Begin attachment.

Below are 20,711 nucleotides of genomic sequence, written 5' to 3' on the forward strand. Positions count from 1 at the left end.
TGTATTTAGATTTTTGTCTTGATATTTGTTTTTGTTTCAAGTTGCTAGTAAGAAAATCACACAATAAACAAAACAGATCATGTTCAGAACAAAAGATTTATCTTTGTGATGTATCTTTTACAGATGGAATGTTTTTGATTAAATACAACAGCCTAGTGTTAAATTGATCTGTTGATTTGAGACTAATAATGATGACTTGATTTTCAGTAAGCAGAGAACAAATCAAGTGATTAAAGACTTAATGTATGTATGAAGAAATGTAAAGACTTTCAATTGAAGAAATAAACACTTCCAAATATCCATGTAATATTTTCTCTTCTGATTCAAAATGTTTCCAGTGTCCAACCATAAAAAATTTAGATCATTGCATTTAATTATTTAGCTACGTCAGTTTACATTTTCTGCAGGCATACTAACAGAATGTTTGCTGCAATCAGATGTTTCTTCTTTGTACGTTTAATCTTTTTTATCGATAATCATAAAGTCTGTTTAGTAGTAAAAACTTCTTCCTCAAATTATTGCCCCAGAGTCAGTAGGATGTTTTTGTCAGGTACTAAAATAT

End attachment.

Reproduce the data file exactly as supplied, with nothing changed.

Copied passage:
Below are 20,711 nucleotides of genomic sequence, written 5' to 3' on the forward strand. Positions count from 1 at the left end.
TGTATTTAGATTTTTGTCTTGATATTTGTTTTTGTTTCAAGTTGCTAGTAAGAAAATCACACAATAAACAAAACAGATCATGTTCAGAACAAAAGATTTATCTTTGTGATGTATCTTTTACAGATGGAATGTTTTTGATTAAATACAACAGCCTAGTGTTAAATTGATCTGTTGATTTGAGACTAATAATGATGACTTGATTTTCAGTAAGCAGAGAACAAATCAAGTGATTAAAGACTTAATGTATGTATGAAGAAATGTAAAGACTTTCAATTGAAGAAATAAACACTTCCAAATATCCATGTAATATTTTCTCTTCTGATTCAAAATGTTTCCAGTGTCCAACCATAAAAAATTTAGATCATTGCATTTAATTATTTAGCTACGTCAGTTTACATTTTCTGCAGGCATACTAACAGAATGTTTGCTGCAATCAGATGTTTCTTCTTTGTACGTTTAATCTTTTTTATCGATAATCATAAAGTCTGTTTAGTAGTAAAAACTTCTTCCTCAAATTATTGCCCCAGAGTCAGTAGGATGTTTTTGTCAGGTACTAAAATAT